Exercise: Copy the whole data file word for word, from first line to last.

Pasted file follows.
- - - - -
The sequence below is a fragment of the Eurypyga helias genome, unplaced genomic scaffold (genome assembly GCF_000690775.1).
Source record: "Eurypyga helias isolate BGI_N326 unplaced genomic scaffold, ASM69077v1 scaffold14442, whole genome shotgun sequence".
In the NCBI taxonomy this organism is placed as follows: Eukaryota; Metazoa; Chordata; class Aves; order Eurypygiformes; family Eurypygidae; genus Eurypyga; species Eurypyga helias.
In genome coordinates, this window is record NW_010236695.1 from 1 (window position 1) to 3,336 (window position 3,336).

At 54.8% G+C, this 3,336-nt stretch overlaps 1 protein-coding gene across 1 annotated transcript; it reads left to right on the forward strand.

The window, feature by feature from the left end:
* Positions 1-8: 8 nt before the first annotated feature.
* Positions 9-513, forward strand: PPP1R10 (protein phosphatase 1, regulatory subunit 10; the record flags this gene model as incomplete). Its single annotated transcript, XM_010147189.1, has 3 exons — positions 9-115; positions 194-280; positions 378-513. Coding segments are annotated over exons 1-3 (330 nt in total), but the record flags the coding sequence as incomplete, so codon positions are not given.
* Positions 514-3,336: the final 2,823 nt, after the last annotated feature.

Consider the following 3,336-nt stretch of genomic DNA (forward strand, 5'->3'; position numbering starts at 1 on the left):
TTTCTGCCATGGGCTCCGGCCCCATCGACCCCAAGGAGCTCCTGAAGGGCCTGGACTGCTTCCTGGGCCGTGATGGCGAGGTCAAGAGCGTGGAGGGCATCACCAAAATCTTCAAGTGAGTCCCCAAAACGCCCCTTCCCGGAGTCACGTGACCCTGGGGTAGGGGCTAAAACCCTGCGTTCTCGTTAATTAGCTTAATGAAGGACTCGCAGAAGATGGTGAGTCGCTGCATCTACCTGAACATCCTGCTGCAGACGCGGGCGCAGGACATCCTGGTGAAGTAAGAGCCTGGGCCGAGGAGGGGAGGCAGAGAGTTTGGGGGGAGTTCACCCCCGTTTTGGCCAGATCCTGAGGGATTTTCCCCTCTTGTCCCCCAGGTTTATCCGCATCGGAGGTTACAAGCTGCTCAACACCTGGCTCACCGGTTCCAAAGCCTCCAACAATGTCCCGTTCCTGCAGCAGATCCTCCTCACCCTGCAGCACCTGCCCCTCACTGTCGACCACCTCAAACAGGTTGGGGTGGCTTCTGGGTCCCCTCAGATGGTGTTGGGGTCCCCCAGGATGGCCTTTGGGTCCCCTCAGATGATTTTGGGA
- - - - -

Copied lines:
The sequence below is a fragment of the Eurypyga helias genome, unplaced genomic scaffold (genome assembly GCF_000690775.1).
Source record: "Eurypyga helias isolate BGI_N326 unplaced genomic scaffold, ASM69077v1 scaffold14442, whole genome shotgun sequence".
In the NCBI taxonomy this organism is placed as follows: Eukaryota; Metazoa; Chordata; class Aves; order Eurypygiformes; family Eurypygidae; genus Eurypyga; species Eurypyga helias.
In genome coordinates, this window is record NW_010236695.1 from 1 (window position 1) to 3,336 (window position 3,336).

At 54.8% G+C, this 3,336-nt stretch overlaps 1 protein-coding gene across 1 annotated transcript; it reads left to right on the forward strand.

The window, feature by feature from the left end:
* Positions 1-8: 8 nt before the first annotated feature.
* Positions 9-513, forward strand: PPP1R10 (protein phosphatase 1, regulatory subunit 10; the record flags this gene model as incomplete). Its single annotated transcript, XM_010147189.1, has 3 exons — positions 9-115; positions 194-280; positions 378-513. Coding segments are annotated over exons 1-3 (330 nt in total), but the record flags the coding sequence as incomplete, so codon positions are not given.
* Positions 514-3,336: the final 2,823 nt, after the last annotated feature.

Consider the following 3,336-nt stretch of genomic DNA (forward strand, 5'->3'; position numbering starts at 1 on the left):
TTTCTGCCATGGGCTCCGGCCCCATCGACCCCAAGGAGCTCCTGAAGGGCCTGGACTGCTTCCTGGGCCGTGATGGCGAGGTCAAGAGCGTGGAGGGCATCACCAAAATCTTCAAGTGAGTCCCCAAAACGCCCCTTCCCGGAGTCACGTGACCCTGGGGTAGGGGCTAAAACCCTGCGTTCTCGTTAATTAGCTTAATGAAGGACTCGCAGAAGATGGTGAGTCGCTGCATCTACCTGAACATCCTGCTGCAGACGCGGGCGCAGGACATCCTGGTGAAGTAAGAGCCTGGGCCGAGGAGGGGAGGCAGAGAGTTTGGGGGGAGTTCACCCCCGTTTTGGCCAGATCCTGAGGGATTTTCCCCTCTTGTCCCCCAGGTTTATCCGCATCGGAGGTTACAAGCTGCTCAACACCTGGCTCACCGGTTCCAAAGCCTCCAACAATGTCCCGTTCCTGCAGCAGATCCTCCTCACCCTGCAGCACCTGCCCCTCACTGTCGACCACCTCAAACAGGTTGGGGTGGCTTCTGGGTCCCCTCAGATGGTGTTGGGGTCCCCCAGGATGGCCTTTGGGTCCCCTCAGATGATTTTGGGA